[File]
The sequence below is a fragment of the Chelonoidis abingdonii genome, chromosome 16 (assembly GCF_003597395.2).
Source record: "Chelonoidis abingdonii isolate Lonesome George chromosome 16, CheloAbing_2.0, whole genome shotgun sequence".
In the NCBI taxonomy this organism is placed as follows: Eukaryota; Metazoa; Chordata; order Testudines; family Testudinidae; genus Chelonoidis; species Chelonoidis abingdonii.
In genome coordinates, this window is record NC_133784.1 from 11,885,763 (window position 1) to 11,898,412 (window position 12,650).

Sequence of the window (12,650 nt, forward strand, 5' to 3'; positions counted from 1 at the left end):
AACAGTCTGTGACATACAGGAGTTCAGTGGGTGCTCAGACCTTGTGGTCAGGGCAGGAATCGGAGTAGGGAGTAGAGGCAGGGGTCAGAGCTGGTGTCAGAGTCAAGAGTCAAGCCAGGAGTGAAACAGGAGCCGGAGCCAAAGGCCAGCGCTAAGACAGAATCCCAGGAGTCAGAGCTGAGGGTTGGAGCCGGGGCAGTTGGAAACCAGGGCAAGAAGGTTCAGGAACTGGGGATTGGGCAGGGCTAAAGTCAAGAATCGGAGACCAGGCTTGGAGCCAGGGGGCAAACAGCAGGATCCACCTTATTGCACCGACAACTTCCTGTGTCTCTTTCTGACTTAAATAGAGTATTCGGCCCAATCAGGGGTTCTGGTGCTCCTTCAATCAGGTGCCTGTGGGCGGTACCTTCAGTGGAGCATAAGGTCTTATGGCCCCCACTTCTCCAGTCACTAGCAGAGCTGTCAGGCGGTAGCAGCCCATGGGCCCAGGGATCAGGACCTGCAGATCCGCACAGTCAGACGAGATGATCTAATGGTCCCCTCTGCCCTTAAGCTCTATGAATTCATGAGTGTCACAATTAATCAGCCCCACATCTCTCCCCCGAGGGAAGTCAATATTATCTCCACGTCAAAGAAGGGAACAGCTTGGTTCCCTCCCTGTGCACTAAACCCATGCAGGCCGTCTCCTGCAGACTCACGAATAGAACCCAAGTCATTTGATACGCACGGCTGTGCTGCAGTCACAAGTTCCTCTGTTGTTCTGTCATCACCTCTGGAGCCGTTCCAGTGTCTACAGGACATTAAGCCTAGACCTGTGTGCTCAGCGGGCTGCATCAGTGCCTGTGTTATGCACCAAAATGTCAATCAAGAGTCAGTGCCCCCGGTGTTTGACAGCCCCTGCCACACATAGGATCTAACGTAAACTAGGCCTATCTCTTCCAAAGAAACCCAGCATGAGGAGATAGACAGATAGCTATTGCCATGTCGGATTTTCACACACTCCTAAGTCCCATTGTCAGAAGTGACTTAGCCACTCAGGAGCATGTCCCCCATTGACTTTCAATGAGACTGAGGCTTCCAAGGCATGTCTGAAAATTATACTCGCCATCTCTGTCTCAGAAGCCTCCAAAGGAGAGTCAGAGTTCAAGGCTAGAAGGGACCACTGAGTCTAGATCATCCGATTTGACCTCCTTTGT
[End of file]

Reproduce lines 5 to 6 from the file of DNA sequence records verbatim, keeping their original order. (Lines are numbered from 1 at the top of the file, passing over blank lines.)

Sequence of the window (12,650 nt, forward strand, 5' to 3'; positions counted from 1 at the left end):
AACAGTCTGTGACATACAGGAGTTCAGTGGGTGCTCAGACCTTGTGGTCAGGGCAGGAATCGGAGTAGGGAGTAGAGGCAGGGGTCAGAGCTGGTGTCAGAGTCAAGAGTCAAGCCAGGAGTGAAACAGGAGCCGGAGCCAAAGGCCAGCGCTAAGACAGAATCCCAGGAGTCAGAGCTGAGGGTTGGAGCCGGGGCAGTTGGAAACCAGGGCAAGAAGGTTCAGGAACTGGGGATTGGGCAGGGCTAAAGTCAAGAATCGGAGACCAGGCTTGGAGCCAGGGGGCAAACAGCAGGATCCACCTTATTGCACCGACAACTTCCTGTGTCTCTTTCTGACTTAAATAGAGTATTCGGCCCAATCAGGGGTTCTGGTGCTCCTTCAATCAGGTGCCTGTGGGCGGTACCTTCAGTGGAGCATAAGGTCTTATGGCCCCCACTTCTCCAGTCACTAGCAGAGCTGTCAGGCGGTAGCAGCCCATGGGCCCAGGGATCAGGACCTGCAGATCCGCACAGTCAGACGAGATGATCTAATGGTCCCCTCTGCCCTTAAGCTCTATGAATTCATGAGTGTCACAATTAATCAGCCCCACATCTCTCCCCCGAGGGAAGTCAATATTATCTCCACGTCAAAGAAGGGAACAGCTTGGTTCCCTCCCTGTGCACTAAACCCATGCAGGCCGTCTCCTGCAGACTCACGAATAGAACCCAAGTCATTTGATACGCACGGCTGTGCTGCAGTCACAAGTTCCTCTGTTGTTCTGTCATCACCTCTGGAGCCGTTCCAGTGTCTACAGGACATTAAGCCTAGACCTGTGTGCTCAGCGGGCTGCATCAGTGCCTGTGTTATGCACCAAAATGTCAATCAAGAGTCAGTGCCCCCGGTGTTTGACAGCCCCTGCCACACATAGGATCTAACGTAAACTAGGCCTATCTCTTCCAAAGAAACCCAGCATGAGGAGATAGACAGATAGCTATTGCCATGTCGGATTTTCACACACTCCTAAGTCCCATTGTCAGAAGTGACTTAGCCACTCAGGAGCATGTCCCCCATTGACTTTCAATGAGACTGAGGCTTCCAAGGCATGTCTGAAAATTATACTCGCCATCTCTGTCTCAGAAGCCTCCAAAGGAGAGTCAGAGTTCAAGGCTAGAAGGGACCACTGAGTCTAGATCATCCGATTTGACCTCCTTTGT